Ewen: No, just once, from lunch until dinner. Then I was full. And I could hardly walk home some days. 

Tony: And so you went every day for, what, six hours? 

Ewen: Yeah, six or seven hours. I wasn’t eating the whole time. I mean, I’d fall asleep now and again, but I’d wake up if someone came to clear my plate away.

Tony: Right, and how much did it cost? 

Ewen: Ten pounds per person per visit. That’s why I went once and stayed. You know, I was really getting my money’s worth. I mean, most people can manage two or three slices of pizza and a couple of portions of pasta, but pizza’s mostly bread and pasta costs nothing, so that’s how the restaurant makes its profits. I would get 20 or 30 slices of pizza, scrape off the toppings. I’d leave the base. Decoy. Same with the spaghetti Bolognese. I’d make about 15 trips, and I’d pick all the meat out of the spaghetti. Was left with about five pounds of beef. I had all the time in the world. 

Tony: You don’t work? 

Ewen: No. Took early retirement to get disability benefits. 

Tony: Oh, um, if you don’t mind me asking, um, what’s wrong with you? 

Ewen: Well, look at me. I’m absolutely [screwed].  

Lenny: Where exactly is this place? 

Tony: Just take a picture. 

Lenny: Yeah? Okay. Smile. ( camera clicks ) Great.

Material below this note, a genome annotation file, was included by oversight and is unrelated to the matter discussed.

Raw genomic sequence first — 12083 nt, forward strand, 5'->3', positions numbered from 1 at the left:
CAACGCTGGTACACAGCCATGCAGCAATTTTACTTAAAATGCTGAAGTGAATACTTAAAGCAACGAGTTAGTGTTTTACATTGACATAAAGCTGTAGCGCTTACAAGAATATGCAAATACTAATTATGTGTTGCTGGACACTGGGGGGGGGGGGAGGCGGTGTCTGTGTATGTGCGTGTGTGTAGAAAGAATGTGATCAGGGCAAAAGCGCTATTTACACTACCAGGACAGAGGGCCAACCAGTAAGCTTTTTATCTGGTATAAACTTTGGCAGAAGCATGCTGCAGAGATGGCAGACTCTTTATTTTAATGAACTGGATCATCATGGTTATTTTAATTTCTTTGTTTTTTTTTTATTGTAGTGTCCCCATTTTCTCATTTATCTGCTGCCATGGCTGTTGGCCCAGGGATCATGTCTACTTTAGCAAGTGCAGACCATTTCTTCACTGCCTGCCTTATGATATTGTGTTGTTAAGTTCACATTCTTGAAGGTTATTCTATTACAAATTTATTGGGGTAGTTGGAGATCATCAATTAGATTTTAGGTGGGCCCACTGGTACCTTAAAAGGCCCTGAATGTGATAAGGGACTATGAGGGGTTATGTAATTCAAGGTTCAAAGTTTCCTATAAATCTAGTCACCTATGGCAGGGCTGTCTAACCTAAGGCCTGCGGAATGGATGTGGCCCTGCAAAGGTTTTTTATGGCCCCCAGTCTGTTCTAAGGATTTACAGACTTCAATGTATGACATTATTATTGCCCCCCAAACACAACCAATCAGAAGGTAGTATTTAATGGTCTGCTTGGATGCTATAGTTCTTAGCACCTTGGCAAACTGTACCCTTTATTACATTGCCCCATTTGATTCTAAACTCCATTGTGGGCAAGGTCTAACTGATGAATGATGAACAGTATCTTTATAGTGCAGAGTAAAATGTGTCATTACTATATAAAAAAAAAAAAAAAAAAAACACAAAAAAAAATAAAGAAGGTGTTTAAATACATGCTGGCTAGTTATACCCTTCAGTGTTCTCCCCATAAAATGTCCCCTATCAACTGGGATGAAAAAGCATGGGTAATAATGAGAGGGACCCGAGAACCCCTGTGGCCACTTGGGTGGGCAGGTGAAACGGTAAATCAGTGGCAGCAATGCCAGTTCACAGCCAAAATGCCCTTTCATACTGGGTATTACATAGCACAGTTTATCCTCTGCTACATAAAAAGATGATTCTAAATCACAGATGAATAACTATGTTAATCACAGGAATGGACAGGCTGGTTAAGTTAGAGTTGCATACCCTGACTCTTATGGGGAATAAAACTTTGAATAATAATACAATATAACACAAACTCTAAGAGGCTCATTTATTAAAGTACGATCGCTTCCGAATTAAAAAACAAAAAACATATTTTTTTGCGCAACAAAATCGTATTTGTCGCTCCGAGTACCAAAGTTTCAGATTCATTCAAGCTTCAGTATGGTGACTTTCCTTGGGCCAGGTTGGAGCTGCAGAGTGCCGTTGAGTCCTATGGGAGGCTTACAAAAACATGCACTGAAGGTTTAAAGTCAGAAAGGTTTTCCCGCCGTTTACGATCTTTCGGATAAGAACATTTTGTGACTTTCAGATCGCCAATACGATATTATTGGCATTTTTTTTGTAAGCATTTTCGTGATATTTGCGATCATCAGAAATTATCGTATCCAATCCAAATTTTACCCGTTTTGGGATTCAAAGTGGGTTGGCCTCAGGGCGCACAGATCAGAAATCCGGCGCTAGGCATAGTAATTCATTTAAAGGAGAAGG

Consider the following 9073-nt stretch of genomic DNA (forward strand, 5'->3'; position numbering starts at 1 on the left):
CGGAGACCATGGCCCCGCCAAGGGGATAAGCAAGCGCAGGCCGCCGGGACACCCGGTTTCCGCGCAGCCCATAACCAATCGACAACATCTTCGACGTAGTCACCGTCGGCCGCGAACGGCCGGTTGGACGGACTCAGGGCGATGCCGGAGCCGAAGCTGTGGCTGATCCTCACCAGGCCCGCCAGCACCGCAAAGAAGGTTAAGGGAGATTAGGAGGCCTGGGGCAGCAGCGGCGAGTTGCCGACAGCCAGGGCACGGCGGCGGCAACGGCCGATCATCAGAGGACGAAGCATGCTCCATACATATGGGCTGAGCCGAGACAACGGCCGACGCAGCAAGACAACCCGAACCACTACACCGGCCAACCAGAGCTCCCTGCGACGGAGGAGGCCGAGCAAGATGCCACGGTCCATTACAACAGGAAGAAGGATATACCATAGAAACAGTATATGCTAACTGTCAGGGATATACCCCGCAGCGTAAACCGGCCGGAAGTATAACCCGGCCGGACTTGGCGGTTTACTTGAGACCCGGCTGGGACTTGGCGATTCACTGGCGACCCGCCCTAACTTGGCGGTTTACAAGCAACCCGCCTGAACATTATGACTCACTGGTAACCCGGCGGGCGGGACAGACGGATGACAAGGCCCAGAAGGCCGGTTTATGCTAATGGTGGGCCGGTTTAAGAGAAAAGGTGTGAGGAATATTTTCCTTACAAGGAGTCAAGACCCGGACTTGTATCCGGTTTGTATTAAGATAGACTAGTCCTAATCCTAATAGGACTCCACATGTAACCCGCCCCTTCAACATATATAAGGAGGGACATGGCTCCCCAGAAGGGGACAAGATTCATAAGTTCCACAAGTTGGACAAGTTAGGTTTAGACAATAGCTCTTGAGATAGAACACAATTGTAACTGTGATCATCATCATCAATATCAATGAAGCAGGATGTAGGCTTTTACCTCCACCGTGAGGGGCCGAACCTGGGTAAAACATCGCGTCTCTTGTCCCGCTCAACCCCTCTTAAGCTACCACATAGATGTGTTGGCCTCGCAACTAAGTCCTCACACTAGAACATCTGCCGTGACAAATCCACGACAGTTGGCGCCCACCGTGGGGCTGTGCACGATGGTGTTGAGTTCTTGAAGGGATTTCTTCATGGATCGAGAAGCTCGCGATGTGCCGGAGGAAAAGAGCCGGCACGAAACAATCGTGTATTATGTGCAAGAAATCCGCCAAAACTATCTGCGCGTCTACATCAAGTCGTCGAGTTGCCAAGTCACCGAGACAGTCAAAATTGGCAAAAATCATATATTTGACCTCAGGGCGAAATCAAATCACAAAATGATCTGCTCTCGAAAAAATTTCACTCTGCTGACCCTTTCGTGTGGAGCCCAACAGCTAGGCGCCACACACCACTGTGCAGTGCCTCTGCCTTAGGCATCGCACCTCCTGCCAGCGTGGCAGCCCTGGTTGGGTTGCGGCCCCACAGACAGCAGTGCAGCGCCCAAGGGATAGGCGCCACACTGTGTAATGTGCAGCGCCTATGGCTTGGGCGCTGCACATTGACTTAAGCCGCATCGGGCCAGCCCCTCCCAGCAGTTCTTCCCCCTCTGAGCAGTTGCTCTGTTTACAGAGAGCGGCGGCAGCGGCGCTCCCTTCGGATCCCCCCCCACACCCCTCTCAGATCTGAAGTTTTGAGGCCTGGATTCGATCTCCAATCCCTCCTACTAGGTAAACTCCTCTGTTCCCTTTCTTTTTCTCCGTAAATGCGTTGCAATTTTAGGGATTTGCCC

GREAT ARTICLE BY DAN MITCHELL: Happy Libertarian Thanksgiving

Over the years, I’ve shared three videos making the same point about how the first European settlers in America nearly starved because of socialism.

To be sure, starving because of socialism didn’t become a big thing until the 20th century.

So the settlers were ahead of their time, albeit in a bad way.

But at least they gave us another data point showing that it doesn’t make sense to have an economic system that penalizes productivity and subsidizes sloth.

Let’s take a closer look at what happened in the 1600s.

Here’s some of what Helen Raleigh wrote for the Federalist.

Today’s self-identified democratic socialists like to claim real socialism has never been tried in America, but they need to brush up on their history. The Pilgrims did try it — and it failed. …Puritans from the Separatist Church, led by Rev. John Robinson, decided to…secure a land patent in the existing Virginia colony. …The deal stipulated that everything the colonists produced would belong to a “commonwealth,” and at the end of seven years, everything would be equally divided between investors and colonists. …this deal forbade colonists from having any personal time to work on any private business during the seven-year contract term. …Even with the help of the Indians, the colonists had a hard time surviving. Although the word “socialism” hadn’t been invented yet, the Plymouth colony bore many resemblances to a socialist society. Since investors back in England demanded that the colony operate communally, everything was owned by every colonist jointly. No one was allowed to own private land or to work on his private business. The communal social and economic structure proved disastrous. Not all colonists were willing to work hard or at all for the “commonwealth.” …Since not everyone was pulling the same weight, the colony was constantly running out of food, a typical problem in all the socialist countries, from China to Venezuela. …Bradford wisely recognized that a change had to take place…turning the communal property into private property… hardworking and motivated colonists turned Plymouth colony into one of the most successful colonies in North America.

John Stossel authored a piece for Reason on the same sad history.